A chance conversation reminded me of something, which led to another trip down the ‘stacks in Reg and Google Books and, lo and behold, I may have hit at the birthplace of TALIBOTHRA! Now, understand that this is an exercise in what professional historians call “speculative scholarship”. As a professional historian, I believe it is my right to engage in such activities that are strictly off-limits to the lesser yous.
We all know that the word Taliban is plural of the Arabic Talib meaning “one who seeks”. Most commonly it is a contraction of Talib-i ‘Ilm, “one who seeks knowledge/learning” aka “student”. Our current Taliban got the moniker because they belonged to a particular generation of seminary/madrasa students in Pakistan (’86-’90). So, Taliban = Talib-e ilm. All good? Now check it:
I. “The Talib ilm or Student in Affghanistan is very different from the same species usually so called in India and Sindh. Like the members of our European Universities in the middle ages, the Affghan Student carries about his sword and dagger, and is fonder of broil than he is of his books. The duello of course is unknown, as the usual way to resent an insult is to draw a sword and cut the opponent down. As Mussulmans, they dare not openly indulge in the “wine and wassail” but the “emerald cup”, in other words Cannabis sativa under the forms of bhang and charas, forms no contemptible succedaneum.”1
II. “One evening in the month of September 1853 he had completed his day’s work, and as he was seated outside his house receiving and hearing petitions, a man came up and handed to him what appeared to be a petition. As Mackeson was examining it, the miscreant drew a dagger, either from his sleeve or beneath his shirt, and stabbed him. He lingered some days, but the wound was fatal, and he died on September 14, 1853. The assassin was a Talib-ul-Ilm (a searcher after knowledge, i.e. a religious student), a resident of the Kuner Valley.”2
III. “Everywhere Mullahs, Shekhs and Sayads are objects of reverence, whose temporal wants are freely attended to. Mullahs of note attract to their mosques a number of wandering adventurers from other countries known as talib-ilm or seekers after learning; but who are most frequently idle vagabonds, ready to join in any piece of mischief which comes in their way: and sometimes the regularly employed spies of robbers and dacoits.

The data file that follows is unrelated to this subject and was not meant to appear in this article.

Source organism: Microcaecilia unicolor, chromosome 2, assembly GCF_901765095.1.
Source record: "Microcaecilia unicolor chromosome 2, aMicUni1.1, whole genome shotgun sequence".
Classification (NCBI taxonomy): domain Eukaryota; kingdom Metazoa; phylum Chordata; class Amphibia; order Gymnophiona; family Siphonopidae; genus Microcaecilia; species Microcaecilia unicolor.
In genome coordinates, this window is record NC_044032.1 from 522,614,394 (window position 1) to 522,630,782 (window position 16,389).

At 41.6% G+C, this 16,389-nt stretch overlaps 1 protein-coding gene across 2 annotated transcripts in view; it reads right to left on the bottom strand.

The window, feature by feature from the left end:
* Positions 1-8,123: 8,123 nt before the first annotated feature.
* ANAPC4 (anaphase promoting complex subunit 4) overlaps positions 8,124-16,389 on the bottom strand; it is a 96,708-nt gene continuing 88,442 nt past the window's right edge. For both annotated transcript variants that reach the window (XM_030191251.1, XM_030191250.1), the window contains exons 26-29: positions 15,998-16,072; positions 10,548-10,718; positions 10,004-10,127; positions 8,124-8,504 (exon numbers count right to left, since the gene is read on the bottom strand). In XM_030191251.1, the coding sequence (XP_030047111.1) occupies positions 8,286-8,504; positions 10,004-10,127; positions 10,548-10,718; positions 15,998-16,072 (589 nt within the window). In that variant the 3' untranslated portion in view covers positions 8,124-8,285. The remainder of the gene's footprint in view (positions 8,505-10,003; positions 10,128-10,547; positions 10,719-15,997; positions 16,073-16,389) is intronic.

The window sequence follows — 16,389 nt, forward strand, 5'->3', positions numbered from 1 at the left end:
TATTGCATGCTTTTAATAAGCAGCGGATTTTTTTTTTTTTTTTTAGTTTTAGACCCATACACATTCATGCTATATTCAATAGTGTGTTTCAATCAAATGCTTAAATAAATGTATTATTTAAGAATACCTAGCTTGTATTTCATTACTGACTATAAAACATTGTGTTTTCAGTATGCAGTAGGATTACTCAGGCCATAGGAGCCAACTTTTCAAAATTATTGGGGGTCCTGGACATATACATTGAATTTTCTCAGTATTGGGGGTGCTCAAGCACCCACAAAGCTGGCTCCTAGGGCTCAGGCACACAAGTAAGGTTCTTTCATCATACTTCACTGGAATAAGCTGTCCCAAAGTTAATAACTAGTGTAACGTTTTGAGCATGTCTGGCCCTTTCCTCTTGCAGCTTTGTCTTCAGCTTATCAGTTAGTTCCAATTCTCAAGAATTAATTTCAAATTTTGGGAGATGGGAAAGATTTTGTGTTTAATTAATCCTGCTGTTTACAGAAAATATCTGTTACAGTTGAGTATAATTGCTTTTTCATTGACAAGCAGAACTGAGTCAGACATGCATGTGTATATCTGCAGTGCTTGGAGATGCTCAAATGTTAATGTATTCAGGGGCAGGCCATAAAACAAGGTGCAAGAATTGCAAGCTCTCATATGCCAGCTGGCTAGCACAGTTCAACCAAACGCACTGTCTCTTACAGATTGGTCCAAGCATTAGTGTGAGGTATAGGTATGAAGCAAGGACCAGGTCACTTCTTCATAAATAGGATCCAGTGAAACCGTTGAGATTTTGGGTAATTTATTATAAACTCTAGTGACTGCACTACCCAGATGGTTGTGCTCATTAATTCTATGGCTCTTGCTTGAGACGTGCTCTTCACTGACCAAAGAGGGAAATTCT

The Talib-ul-ilm, or ‘seeker of wisdom’ is the name applied to a mixed class of vagrants and idlers who, under the pretense of devoting themselves to religion, wander from country to country, and on the whole lead an agrreable and easy life.”3
Say what you will, those British were preceptive people.4
Related: Check Talibothra here.———
- Richard F. Burton, “Notes and Remarks on Dr. Dorn’s Chrestomathy of the Pushtu or Affghan Language,” The Journal of the Bombay Branch of the Royal Asiatic Society, Jan 1849. [↩]
- Robert Warburton. Eighteen Years in the Khyber, 1979-1898. (London: John Murray, 1900) [↩]
- Gazetteer of the Peshawar. 1897-98 (Lahore: Sang-e-Meel Publications, 1989): 102-12 [↩]
- I can’t help but share some other gems from the Gazetteer about the Pathans: “Their superstition is incredible and knows no bounds”. “The Pathans are a lively people, superstitious beyond belief and proud to a degree but brave and hospitable, two virtues compensating for many vices, among which may be mentioned distrustfulness, envy, resentment and vindictiveness.” “The Pathans are said to be naturally very avaricious and grasping, selfish, merciless, strangers to affection and without gratitude.” And perhaps my favorite colonial recommendation ever: “The poetry (of the Pathans) possesses some merit, and is worthy of attention from us by way of encouragement. Their music, too, though noisy, and the result of vigorous performance, is not without its peculiar merits, to judge from its exciting effects on a Pathan audience.” Good Times, yeah? [↩]